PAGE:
“John B McLemore lives in Shittown, Alabama.”
So read the subject line of the email that first caught the attention of This American Life producer Brian Reed and would become the seed for the podcast S-Town. Upon further engaging with McLemore, chief malcontent of Woodstock, Ala., Reed found himself navigating a maze of complicated characters, rumors of corruption, unrequited love, and a downward spiral of plot twists. For Christians, the podcast also functions as a complicated consideration of how to best love our neighbors.
The plot of S-Town is worthy of a Shakespearean tragedy. Yet Brian Reed is not Shakespeare, and his role in telling us the heartbreaking life story of a gifted but unhappy man encompasses more than theatricality. Through Reed’s ability to offer an empathetic ear to everyone he meets, we have the privilege of discovering unexpected beauty among the citizens and landscapes of a backwater community in the Bible Belt. Yet as Reed gets spun into the story as a character invested in the lives of the people he encounters, his empathy morphs into a voyeuristic pity, one that fails to intervene for the truest good of those he’s encountered.
A warning: spoilers lie ahead, including discussion of difficult details. Well into his ongoing correspondence with McLemore, Reed learns that John B. has killed himself on the front porch of the home his family had owned for generations, leaving his ailing mother alone inside. In an attempt to “unearth the mysteries of one man’s life,” Reed spends the remaining episodes trying to make sense of McLemore’s suicide.
No one is terribly surprised when John B. kills himself, in part because he has hinted that his troubled life has been affected by untreated mental illness, substance abuse, and child molestation. Reed himself says, “John talked about committing suicide. He talked about it to me, and I knew that he talked about it to others.” Interviews with friends and neighbors include variations on the same statement. Several times we hear neighbors admit frustration over not knowing how to help him, assuming he’d never forgive them for calling on the police or medical authorities to intervene.
S-Town misses the opportunity to affirm the greater dignity of John B. McLemore.
Against the backdrop of Alabama’s Bible Belt culture, this insistence on accepting John B. as he is might seem, at first glance, like compassion. Henri Nouwen once wrote, “In our world in which so many religious convictions, ideologies and lifestyles come into increasing contact with each other, it is more important than ever to realize that it belongs to the essence of a Christian spirituality to receive our fellow human beings into our world without imposing our religious viewpoint, ideology or way of doing things on them as a condition for love, friendship and care.”
This is the kind of responsiveness that appears to be given by Reed and the Woodstock residents he interviews. As the series unfolds with increasingly disturbing developments, however, this sort of empathy seems less equipped to meet the needs of the bitterly wounded people we encounter. We learn in the final episode that McLemore manipulated someone he considered to be a protege to perform habitual acts of pain on his body, referring to their time together as their version of “church.” Reed observes, “If John wanted these things done to his body, as it appears from the videos I've seen that he did, or if he needed them, then where else would he have sought them out besides church? Who else in his life in Bibb County would he feel comfortable enough to go to with these requests and not feel inconsolably ashamed or judged, not worry that they might gasp in his face?”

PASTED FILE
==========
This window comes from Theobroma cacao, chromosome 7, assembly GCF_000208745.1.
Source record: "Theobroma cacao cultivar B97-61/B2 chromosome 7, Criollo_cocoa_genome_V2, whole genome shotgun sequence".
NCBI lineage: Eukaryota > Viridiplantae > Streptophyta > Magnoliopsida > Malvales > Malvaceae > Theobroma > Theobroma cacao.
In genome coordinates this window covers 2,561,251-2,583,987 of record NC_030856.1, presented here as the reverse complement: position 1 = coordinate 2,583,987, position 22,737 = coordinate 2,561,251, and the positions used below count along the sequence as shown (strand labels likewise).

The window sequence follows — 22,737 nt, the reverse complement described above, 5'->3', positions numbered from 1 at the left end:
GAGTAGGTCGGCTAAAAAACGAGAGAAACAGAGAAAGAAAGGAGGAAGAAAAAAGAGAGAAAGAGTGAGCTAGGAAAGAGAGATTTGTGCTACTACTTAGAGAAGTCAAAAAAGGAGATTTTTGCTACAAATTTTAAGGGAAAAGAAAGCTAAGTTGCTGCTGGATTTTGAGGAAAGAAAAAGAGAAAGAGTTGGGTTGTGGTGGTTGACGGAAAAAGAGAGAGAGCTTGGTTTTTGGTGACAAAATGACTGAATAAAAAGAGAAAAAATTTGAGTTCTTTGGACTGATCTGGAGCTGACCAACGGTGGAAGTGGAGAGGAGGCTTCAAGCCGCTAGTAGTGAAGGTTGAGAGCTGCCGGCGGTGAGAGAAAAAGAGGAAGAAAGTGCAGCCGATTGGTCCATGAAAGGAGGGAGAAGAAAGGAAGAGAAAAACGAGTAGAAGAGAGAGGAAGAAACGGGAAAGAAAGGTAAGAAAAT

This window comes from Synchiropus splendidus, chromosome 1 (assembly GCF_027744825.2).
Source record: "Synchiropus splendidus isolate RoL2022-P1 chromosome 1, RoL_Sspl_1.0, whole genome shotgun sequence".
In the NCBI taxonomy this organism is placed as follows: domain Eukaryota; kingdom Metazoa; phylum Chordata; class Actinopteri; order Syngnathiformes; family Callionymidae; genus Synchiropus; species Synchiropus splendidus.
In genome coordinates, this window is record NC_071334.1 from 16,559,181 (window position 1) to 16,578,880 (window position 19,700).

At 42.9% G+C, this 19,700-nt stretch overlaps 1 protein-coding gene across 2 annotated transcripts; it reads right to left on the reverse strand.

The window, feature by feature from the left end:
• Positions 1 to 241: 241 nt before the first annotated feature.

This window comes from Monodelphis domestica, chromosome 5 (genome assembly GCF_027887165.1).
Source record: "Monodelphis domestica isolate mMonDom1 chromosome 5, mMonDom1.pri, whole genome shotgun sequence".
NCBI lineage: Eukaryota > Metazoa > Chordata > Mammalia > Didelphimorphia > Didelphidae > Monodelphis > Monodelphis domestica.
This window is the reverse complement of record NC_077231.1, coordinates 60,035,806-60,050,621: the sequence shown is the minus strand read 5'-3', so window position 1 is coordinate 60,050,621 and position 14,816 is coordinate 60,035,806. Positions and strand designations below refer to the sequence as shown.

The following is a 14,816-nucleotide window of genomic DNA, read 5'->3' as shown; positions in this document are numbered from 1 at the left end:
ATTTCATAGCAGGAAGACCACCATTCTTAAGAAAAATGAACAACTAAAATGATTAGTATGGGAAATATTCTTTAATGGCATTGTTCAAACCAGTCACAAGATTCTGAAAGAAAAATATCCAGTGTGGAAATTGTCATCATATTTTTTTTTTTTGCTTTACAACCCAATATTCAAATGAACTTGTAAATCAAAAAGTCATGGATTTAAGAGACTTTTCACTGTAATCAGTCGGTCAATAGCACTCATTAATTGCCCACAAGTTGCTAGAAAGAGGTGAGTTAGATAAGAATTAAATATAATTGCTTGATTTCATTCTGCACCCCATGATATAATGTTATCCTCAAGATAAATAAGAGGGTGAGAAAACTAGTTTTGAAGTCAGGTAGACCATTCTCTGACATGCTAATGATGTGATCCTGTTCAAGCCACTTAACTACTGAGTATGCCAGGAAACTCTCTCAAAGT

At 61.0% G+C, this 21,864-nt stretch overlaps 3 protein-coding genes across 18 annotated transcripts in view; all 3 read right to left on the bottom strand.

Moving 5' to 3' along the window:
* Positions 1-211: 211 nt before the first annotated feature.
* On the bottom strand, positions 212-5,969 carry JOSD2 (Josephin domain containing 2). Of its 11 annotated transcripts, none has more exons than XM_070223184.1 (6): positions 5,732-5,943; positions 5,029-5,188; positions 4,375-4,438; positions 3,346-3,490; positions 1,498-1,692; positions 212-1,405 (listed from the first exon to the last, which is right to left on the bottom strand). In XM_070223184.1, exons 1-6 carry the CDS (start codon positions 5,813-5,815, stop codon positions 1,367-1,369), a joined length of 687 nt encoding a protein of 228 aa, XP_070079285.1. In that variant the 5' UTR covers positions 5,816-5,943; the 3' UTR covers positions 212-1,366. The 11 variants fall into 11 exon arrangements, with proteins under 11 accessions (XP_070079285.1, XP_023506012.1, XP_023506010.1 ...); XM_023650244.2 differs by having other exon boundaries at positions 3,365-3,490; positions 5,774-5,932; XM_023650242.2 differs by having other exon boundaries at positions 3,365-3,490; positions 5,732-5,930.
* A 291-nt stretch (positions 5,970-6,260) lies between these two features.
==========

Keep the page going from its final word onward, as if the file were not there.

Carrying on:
This question compels another: when someone’s choices affect their own or another’s health and well-being, is there a place for both empathy and intervention? Nouwen provides more insight on this: “...receptivity is only one side of hospitality. The other side, equally important, is confrontation. To be receptive … in no way implies that we have to become neutral ‘nobodies’ … we not only have to receive strangers but also to confront them by an unambiguous presence, not hiding ourselves behind neutrality but showing our ideas, opinions and lifestyle clearly and distinctly. No real dialogue is possible between a somebody and a nobody.”
Like the rest of us, one of John B. McLemore’s most essential human needs was friendship that offered both love and truth. When those of us on the listening end misunderstand empathy to mean only a passive acceptance of someone else’s version of reality, we’re actually risking the judgmental response we mean to avoid—a response which diminishes the full dignity, potential, and mystery of the other. In Nouwen’s words, we begin to view others with sentimentality instead of empathy. Sentimentality avoids judgment, yes, but also healing, protection, and hope. When we engage with others at the level of sentimentality instead of clarifying compassion, we not only patronize the person we intend to love, but potentially sustain a predatory environment for others to be hurt. This dynamic seems to be the tragic undercurrent of all of the relationships in John B. McLemore’s life.
For all its compassion, S-Town misses the opportunity to affirm the greater dignity of John B. McLemore as one who is made in the image of God and worthy of the kind of love that pales in comparison to a non-judgemental sentimentality. May we pick up where S-Town leaves off, with a robust empathy fueled by the power of the Gospel, one that receives all of us for what we are and confronts us with the greater hope and truth of who we were made to be: alive and whole, welcomed and reconciled, adding beauty, pursuing truth, and making peace within every home and town we live.